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I name each year of my life with a one word resolution. This year, 2016, my word is slow. When I chose it, I had just found out that my book that I wrote was going to take the whole year to make it to the shelves. Several writer friends left me in the dust, releasing one or even two books in the amount of time it has taken this one to go to press. So. Clearly, “slow.”

But also I was watching our tiny off-grid life grow into something more like a real homestead. We filmed a mid-year progress report today and I can’t hardly believe how much we’ve accomplished. It’s so little day to day, but it’s SO MUCH when you look at it all at once. I feel over this such a mix of pride and loss. Of course there is so much excitement. But in the excitement is also this aching sense of nostalgia for my little yurt life, and the tent life before that, and the infancy of our dream…as we face a move into something much more like adulthood.

We’re gathering weight and stability. We’re observing the effects of our labor and our choices. After the phase of throwing it all away and starting over, now we’re owning more and holding more value. And with that dynamic comes the temptation to be stressed out and miserable and self obsessed…just like the career-driven, consumerist life we left.

I’ve read about animals in captivity, who still walk their little cage paths even when the door is open. A habit of bondage is a powerful thing. Sometimes Nick and I have to remind ourselves, — with words and force of will — and also more words, and also funny jokes and other silly things — how free we really are.

We have to remind ourselves, how free we really are.

Or we’ll forget.

We’ll forget how many ties we’ve cut, and how successfully we’ve cut them. We’ll forget that we really do wake up every morning with all the choices in the world. We’ll forget that by privilege and by will and willingness to do hard work we have had this chance to literally set ourselves free. Freedom is as freedom does.

One thing homesteading does is bring you close to your mortality. Safety is a catch word everywhere, but in this walking-on-earth form we’re all brief miracles. People who are into off-grid (or self-reliance, or transformative kinds of simple living) give up illusions of permanence and immortality the way other people give up coffee.

Maybe all this is my excuse for not giving up my coffee. 🙂

Do we have time to help Milo build a playhouse (play shack?) by the pond? Do we have time to can 12 dozen ears of corn? Do we have time to watch the hummingbirds and the gray squirrels and talk to friends and make date times to be silly and sweet and in love with this imperfect life?

In this crazy, losing-its-head world, do we have time not to?

I love this piece by my friend (and, honestly, writing hero) Sarah Bessey. It’s kind of all the things I always say, about living well into this moment as resistance to the sorrow and violence of the world. (Clearly Christian, though, for those who prefer the kind of agnostic feel.) Sarah has good words, all the time, whenever she writes, and she has laid out this problem really well.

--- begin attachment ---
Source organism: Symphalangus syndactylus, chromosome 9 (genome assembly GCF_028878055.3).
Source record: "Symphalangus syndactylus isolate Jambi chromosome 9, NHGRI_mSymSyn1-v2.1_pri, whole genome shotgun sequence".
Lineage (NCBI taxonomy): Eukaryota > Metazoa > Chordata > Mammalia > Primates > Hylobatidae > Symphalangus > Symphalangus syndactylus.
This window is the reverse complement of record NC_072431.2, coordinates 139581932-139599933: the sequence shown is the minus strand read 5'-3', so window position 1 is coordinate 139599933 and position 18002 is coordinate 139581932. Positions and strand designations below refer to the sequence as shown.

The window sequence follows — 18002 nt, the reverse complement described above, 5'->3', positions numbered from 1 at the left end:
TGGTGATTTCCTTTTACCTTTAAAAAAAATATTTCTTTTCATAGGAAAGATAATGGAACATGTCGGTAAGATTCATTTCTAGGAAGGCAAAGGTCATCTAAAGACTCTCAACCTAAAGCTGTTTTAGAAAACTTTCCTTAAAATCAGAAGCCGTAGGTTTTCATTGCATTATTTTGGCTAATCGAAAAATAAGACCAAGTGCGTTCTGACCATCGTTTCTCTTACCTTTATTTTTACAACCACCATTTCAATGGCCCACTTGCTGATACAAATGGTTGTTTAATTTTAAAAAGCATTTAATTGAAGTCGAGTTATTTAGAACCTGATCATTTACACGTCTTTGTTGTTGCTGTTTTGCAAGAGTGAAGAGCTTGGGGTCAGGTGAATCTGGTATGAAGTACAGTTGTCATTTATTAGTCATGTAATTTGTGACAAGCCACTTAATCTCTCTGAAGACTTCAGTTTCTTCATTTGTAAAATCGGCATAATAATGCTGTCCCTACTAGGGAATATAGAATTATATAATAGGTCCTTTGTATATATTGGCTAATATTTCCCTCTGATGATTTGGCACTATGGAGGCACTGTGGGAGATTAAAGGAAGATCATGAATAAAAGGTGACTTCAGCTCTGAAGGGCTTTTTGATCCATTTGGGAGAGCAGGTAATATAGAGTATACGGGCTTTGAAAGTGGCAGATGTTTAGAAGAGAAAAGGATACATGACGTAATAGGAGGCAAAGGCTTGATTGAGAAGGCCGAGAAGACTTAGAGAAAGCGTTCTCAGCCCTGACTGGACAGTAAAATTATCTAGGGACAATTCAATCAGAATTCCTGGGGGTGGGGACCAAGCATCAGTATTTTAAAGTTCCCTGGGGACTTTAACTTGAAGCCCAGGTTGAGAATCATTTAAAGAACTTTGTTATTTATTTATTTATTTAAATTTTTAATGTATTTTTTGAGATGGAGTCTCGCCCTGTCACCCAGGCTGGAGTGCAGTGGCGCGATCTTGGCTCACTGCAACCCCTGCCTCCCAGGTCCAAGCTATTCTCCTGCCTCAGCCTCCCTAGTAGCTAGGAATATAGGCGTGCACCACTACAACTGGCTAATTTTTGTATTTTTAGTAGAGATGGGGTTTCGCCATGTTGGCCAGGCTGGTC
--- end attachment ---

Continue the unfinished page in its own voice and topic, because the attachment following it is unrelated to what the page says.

I don’t know that there’s any way to reverse this cycle of history that we’re in. I don’t know that there’s any way to end the violence, and especially the fear and fear of “other.” It has a feeling of cycling back to patterns that are human and as old as time. But if there were a way to turn it back, it would be to live as if we really had our freedom. It would be to not accept the bars of a cage that may or may not be there. It would be to believe that if our time is limited then okay. That’s all the more reason to live a holy, joyful, loving life. That’s all the more reason to live well, under the banner of abundance, and not scarcity.

We have serviceberry trees all around us in the yurt. Dozens of them. They’re also called juneberries, though we harvest them in July, so that’s confusing. They’re almost done. I gather them for jam and for the kids, but also I gather a lot for the chickens. If I give the chickens enough juneberries they don’t eat much grain at all…and they’re giving us eggs so well right now. This literally feeds us. But it takes so much time and attention, of my life, to have that wealth.

I think that so often in the homestead life….when I have to go and gather peas, when I have to go and gather water, when I have to go and gather wood. You can’t have it, unless you stop and get it. You can’t be rich, unless you take time to see your wealth.

This is half of what the harvesting time is good for… It’s the time when we put our hands in buckets of corn and peaches and feel how we’re running gold through your fingers. How good is the world! How precious is life! How possible it is to live a life of joy.

Mortality is real. Risk is real. The lack of safety we feel is real. But it isn’t time, yet, to give up.

I know there’s something terrible on the news every single day. I know it. But also I know that the world is turning, with its own terrible, ferocious resolve. The blueberries are ripe, and the juneberries are almost done. And there are still flowers that know nothing of our fear, nothing of our wars, nothing of our terror. These are our family, too. What do they have to teach us now?

I’m wishing you all a bit of joy today. And maybe even a joke. I’m wishing you all a taste of the harvest today.

Slow down for weeds or blueberries; take silly, soft time with someone you love. Speak beautiful. Look up and see. You don’t have to be numb to be soft.

Even in a dark time, in a dark world, I wish your day’s ration of beauty, and also joy.

Love from the yurt,
Esther and family